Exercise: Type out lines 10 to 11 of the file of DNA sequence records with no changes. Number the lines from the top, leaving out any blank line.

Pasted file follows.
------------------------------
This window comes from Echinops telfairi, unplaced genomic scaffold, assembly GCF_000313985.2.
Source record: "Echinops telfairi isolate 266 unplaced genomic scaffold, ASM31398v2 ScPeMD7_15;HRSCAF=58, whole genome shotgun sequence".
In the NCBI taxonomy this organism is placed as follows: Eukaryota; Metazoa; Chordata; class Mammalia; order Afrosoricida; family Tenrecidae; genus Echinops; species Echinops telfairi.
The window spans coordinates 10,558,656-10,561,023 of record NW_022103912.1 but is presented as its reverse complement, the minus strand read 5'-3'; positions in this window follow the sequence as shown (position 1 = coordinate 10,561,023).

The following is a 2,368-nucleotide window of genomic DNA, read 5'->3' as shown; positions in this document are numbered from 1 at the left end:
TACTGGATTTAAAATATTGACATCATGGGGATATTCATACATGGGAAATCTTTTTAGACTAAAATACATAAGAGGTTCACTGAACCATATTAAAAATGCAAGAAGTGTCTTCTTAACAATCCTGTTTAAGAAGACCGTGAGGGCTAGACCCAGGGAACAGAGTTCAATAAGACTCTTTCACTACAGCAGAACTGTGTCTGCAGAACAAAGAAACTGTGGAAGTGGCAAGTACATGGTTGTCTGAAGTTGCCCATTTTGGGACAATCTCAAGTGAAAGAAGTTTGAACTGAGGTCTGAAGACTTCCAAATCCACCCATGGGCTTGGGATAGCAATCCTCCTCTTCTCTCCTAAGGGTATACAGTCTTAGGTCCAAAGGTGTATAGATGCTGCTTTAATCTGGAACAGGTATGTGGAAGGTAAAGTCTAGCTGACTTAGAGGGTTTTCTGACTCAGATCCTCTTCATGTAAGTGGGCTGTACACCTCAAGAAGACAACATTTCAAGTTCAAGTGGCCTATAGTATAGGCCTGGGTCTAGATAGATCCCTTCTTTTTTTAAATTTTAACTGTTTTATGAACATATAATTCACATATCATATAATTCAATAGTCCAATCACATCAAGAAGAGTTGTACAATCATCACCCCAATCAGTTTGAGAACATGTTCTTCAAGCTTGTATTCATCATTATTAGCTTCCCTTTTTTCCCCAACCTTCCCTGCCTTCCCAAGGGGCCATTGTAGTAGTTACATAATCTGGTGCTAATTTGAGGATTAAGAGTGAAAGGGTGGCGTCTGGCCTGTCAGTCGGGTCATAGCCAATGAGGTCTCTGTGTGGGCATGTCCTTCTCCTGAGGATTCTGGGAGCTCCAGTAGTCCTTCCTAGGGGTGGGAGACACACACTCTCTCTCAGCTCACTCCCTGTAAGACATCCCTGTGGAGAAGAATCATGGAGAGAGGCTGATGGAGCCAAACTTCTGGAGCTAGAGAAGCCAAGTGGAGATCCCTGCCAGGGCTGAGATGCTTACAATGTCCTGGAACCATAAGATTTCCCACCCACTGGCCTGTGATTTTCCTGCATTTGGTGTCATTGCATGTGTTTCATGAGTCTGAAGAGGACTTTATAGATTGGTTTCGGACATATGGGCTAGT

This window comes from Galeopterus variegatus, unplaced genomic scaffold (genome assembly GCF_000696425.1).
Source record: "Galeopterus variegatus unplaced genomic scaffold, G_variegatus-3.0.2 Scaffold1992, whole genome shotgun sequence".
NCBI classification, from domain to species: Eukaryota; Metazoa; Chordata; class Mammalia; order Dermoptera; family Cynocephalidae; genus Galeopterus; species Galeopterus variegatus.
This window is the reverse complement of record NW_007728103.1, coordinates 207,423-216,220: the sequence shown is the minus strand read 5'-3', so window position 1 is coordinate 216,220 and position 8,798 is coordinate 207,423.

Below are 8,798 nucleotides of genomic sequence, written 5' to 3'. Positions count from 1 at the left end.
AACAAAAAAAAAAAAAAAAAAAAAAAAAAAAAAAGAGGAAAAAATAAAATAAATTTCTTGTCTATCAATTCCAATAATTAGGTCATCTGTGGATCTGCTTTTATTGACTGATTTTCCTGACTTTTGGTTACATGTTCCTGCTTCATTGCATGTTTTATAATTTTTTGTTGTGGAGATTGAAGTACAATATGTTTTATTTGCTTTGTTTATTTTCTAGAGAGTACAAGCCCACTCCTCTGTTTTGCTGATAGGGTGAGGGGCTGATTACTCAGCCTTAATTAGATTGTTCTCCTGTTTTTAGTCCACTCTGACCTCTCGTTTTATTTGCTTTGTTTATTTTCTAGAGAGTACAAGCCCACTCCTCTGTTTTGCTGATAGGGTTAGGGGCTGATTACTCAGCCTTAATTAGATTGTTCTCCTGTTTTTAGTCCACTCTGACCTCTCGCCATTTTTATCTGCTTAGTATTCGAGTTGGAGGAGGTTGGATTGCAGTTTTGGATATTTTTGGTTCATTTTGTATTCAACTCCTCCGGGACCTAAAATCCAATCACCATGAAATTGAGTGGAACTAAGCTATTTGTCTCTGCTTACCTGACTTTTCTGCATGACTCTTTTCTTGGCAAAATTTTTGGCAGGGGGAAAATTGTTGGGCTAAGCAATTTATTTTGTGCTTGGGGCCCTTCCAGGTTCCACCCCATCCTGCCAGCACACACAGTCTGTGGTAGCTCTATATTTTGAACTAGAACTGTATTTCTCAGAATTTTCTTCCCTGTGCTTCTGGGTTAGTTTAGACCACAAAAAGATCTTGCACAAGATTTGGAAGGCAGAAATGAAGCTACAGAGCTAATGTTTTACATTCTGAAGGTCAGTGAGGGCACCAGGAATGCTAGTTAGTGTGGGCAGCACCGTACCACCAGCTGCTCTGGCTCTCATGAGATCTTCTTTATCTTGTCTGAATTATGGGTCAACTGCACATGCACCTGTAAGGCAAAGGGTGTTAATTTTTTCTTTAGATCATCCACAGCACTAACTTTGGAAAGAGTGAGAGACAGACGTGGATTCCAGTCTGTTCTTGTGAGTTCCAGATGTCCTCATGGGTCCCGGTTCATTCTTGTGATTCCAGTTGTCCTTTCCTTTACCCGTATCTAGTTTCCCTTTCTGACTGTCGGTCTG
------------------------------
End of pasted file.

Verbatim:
This window is the reverse complement of record NW_007728103.1, coordinates 207,423-216,220: the sequence shown is the minus strand read 5'-3', so window position 1 is coordinate 216,220 and position 8,798 is coordinate 207,423.

Below are 8,798 nucleotides of genomic sequence, written 5' to 3'. Positions count from 1 at the left end.